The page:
Frozen

Frozen is one of the biggest hits ever from a studio that knows a thing or two about hits. However, somebody has their eye on some of that sweet, sweet, Frozen cash, as the movie is now being sued. Specifically, Disney is being sued over the iconic song "Let it Go." Spanish pop singer Jaime Ciero is suing because he claims the song was based on his own 2008 song "Volar." His suit names Disney, of course, but also Idina Menzel who sang "Let it Go" in the movie, and even Selena Gomez, who sang the radio version of the tune.

According to the legal filing, Jaime Ciero claims the two songs share note combinations, structures, hooks, melodies, lyrics, themes, production, and textures, which sounds like about every possible element you could name in a song. He's seeking a share of the profits as compensation, but not just the profits of the film, but also the music, the marketing, and more. Considering how much of a cash cow Frozen has been for Disney, that's no small chunk of change.

Jaime Ciero claims his song "Volar" was a massive hit in 2008 that received global airplay and ended up on numerous music charts. That part of the argument is important because simply proving that the two songs are similar is far from what's necessary to win a lawsuit like this one. Even if the similarities between the two songs are obvious, the person bringing the suit has to prove that the defendants actually heard, or likely would have heard, the first song. Without that, there's no way to know that the writers of "Let it Go," husband and wife team Kristen Anderson-Lopez and Robert Lopez, didn't just write a similar song completely on their own. We're assuming they're also specifically named in the lawsuit, though TMZ does not say.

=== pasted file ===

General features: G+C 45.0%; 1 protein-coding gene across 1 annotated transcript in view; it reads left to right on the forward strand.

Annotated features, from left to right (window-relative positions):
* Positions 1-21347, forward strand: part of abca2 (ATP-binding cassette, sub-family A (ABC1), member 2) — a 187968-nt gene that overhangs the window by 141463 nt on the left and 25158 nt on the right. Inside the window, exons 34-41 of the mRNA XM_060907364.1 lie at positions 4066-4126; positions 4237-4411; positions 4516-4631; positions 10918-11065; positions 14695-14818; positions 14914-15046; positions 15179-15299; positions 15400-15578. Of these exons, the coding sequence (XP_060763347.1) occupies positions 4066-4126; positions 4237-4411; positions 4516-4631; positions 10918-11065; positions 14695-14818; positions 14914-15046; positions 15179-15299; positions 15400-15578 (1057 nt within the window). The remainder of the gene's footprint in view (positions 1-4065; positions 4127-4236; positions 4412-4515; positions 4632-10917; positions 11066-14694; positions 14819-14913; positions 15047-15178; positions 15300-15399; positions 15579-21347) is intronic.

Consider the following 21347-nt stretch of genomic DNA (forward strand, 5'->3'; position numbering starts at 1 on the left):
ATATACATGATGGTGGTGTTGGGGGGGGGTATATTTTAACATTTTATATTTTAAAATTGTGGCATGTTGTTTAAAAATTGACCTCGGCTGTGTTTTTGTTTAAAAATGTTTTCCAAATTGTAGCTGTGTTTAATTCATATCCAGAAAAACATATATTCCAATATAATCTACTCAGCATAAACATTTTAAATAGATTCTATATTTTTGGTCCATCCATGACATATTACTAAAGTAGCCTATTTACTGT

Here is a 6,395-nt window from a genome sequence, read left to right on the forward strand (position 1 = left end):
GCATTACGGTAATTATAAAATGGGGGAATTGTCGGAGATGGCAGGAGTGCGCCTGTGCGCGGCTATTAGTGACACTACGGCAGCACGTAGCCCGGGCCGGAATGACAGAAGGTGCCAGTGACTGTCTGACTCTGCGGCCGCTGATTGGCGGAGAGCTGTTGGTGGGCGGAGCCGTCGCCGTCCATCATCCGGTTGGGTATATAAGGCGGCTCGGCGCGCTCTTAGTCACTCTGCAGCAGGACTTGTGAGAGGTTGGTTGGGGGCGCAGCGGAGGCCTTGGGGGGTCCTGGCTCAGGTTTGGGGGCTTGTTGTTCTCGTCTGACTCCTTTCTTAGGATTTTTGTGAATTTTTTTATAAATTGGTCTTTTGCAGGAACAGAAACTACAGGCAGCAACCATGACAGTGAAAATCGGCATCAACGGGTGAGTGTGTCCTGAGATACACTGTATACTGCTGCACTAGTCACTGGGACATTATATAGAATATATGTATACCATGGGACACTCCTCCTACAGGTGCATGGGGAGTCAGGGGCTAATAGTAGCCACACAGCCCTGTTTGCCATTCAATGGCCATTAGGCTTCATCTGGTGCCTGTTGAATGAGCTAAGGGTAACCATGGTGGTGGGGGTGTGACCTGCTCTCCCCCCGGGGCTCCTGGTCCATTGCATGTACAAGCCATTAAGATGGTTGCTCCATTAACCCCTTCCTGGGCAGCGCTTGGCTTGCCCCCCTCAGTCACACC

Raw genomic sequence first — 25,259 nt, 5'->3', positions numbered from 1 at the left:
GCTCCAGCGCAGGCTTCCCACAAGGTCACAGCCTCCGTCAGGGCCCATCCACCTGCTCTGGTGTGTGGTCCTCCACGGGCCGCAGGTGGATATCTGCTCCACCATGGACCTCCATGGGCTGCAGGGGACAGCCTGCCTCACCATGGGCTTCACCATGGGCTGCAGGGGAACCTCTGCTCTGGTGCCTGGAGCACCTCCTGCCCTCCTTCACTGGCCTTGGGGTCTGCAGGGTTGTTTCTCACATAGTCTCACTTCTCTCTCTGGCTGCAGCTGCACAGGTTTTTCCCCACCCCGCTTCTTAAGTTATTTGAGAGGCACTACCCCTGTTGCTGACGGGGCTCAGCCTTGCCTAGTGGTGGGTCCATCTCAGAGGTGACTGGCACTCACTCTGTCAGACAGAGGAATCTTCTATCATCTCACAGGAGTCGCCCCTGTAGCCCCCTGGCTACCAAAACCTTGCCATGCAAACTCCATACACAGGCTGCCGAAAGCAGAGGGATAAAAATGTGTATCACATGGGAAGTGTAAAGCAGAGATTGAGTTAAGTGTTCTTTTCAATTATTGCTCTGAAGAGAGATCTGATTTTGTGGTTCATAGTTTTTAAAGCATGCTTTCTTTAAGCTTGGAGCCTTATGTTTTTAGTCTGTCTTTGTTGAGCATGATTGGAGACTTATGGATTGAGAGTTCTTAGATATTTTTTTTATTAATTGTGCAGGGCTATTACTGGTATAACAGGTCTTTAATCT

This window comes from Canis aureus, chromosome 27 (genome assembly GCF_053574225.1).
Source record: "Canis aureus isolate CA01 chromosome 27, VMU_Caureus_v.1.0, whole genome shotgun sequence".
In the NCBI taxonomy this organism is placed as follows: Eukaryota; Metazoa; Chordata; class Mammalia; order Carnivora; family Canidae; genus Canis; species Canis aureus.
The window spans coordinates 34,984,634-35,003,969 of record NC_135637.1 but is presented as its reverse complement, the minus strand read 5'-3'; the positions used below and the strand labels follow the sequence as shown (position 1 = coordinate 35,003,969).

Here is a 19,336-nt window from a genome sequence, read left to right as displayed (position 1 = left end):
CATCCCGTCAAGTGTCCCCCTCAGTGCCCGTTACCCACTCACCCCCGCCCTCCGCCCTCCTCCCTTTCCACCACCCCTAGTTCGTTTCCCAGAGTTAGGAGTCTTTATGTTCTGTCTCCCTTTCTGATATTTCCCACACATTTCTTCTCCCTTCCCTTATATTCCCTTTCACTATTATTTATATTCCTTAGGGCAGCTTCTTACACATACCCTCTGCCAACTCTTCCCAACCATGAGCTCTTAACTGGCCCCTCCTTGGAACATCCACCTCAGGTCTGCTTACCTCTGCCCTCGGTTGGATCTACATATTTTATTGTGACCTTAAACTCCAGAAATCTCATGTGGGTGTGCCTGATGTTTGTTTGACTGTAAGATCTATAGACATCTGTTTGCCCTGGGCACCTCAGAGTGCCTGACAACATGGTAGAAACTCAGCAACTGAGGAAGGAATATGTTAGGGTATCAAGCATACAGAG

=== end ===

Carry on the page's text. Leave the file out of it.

This isn't the only high profile lawsuit that Disney has had to deal with recently regarding one of their major film properties. There has been an ongoing legal battle between the company and a man who claims he had the original the idea of the skeleton pirates that were central to the first Pirates of the Caribbean movie. The studio was also sued by somebody claiming they had originally pitched the company on the idea that became Zootopia. Regardless of the validity of the claim here, lawsuits are, at least to some extent, the cost of doing business.

Disney has yet to comment publicly on the suit We'll certainly be keeping an eye on this one, as Frozen is coming back into the public eye once again, thanks to Olaf's Frozen Adventure currently screening before Pixar's Coco, which comes out prior to Frozen 2 currently set for 2019.

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